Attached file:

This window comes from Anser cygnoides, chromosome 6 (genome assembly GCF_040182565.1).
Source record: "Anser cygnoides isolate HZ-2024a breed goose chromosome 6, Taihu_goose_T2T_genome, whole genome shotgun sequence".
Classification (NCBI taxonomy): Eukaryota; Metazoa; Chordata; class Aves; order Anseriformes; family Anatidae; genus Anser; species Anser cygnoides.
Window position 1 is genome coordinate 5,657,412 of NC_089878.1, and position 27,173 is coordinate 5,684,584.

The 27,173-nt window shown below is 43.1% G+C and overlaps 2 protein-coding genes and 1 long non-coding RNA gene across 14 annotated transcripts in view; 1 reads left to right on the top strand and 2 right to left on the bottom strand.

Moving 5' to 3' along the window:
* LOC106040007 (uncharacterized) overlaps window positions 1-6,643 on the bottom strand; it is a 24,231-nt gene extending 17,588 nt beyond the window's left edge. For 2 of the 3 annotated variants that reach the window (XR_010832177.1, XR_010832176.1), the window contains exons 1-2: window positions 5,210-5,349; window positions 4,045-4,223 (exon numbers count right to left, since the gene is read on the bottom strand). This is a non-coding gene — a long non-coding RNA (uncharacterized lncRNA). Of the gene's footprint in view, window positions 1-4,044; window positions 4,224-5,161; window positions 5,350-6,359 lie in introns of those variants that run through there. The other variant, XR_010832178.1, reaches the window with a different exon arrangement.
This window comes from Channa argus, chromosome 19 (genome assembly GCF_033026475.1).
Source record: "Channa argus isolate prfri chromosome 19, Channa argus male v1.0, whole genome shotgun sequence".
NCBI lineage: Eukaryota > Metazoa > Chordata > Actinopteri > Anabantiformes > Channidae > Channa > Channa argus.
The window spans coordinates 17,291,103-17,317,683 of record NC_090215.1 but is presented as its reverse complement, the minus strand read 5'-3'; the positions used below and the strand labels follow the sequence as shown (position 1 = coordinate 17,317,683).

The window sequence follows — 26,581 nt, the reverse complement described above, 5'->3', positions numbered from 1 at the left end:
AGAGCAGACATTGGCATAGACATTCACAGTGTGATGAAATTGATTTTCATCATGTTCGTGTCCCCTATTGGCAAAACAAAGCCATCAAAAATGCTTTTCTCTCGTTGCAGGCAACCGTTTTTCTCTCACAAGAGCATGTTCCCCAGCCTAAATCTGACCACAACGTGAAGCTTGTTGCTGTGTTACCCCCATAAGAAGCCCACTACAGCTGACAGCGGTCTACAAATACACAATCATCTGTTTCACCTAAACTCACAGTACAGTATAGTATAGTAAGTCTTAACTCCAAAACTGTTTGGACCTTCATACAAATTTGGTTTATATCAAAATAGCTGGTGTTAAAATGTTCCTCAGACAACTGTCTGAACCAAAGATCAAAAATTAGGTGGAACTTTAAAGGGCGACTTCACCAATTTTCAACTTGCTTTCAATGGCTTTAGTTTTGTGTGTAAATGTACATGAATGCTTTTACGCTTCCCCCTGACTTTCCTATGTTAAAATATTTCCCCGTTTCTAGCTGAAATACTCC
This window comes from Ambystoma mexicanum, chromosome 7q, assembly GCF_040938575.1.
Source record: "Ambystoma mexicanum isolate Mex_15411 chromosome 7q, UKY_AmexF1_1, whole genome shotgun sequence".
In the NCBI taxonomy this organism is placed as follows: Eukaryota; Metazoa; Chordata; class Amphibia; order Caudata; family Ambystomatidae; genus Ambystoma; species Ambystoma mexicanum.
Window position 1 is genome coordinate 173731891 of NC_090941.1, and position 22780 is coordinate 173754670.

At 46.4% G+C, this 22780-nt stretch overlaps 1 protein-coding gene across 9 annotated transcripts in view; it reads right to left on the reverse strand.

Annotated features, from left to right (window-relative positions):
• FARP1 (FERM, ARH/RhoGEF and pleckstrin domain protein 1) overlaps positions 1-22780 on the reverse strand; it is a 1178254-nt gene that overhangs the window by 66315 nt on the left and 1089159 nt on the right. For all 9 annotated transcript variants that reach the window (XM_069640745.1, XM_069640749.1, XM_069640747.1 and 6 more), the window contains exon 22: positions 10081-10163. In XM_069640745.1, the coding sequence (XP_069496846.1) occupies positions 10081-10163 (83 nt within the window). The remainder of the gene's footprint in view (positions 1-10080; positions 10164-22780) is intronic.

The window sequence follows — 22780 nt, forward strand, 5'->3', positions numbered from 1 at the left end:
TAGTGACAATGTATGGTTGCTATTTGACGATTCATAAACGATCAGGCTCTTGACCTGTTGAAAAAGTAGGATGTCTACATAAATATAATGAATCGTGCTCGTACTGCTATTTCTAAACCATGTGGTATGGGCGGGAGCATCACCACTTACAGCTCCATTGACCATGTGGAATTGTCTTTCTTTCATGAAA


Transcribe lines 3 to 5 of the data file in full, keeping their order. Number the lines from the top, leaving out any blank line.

Classification (NCBI taxonomy): Eukaryota; Metazoa; Chordata; class Aves; order Anseriformes; family Anatidae; genus Anser; species Anser cygnoides.
Window position 1 is genome coordinate 5,657,412 of NC_089878.1, and position 27,173 is coordinate 5,684,584.

The 27,173-nt window shown below is 43.1% G+C and overlaps 2 protein-coding genes and 1 long non-coding RNA gene across 14 annotated transcripts in view; 1 reads left to right on the top strand and 2 right to left on the bottom strand.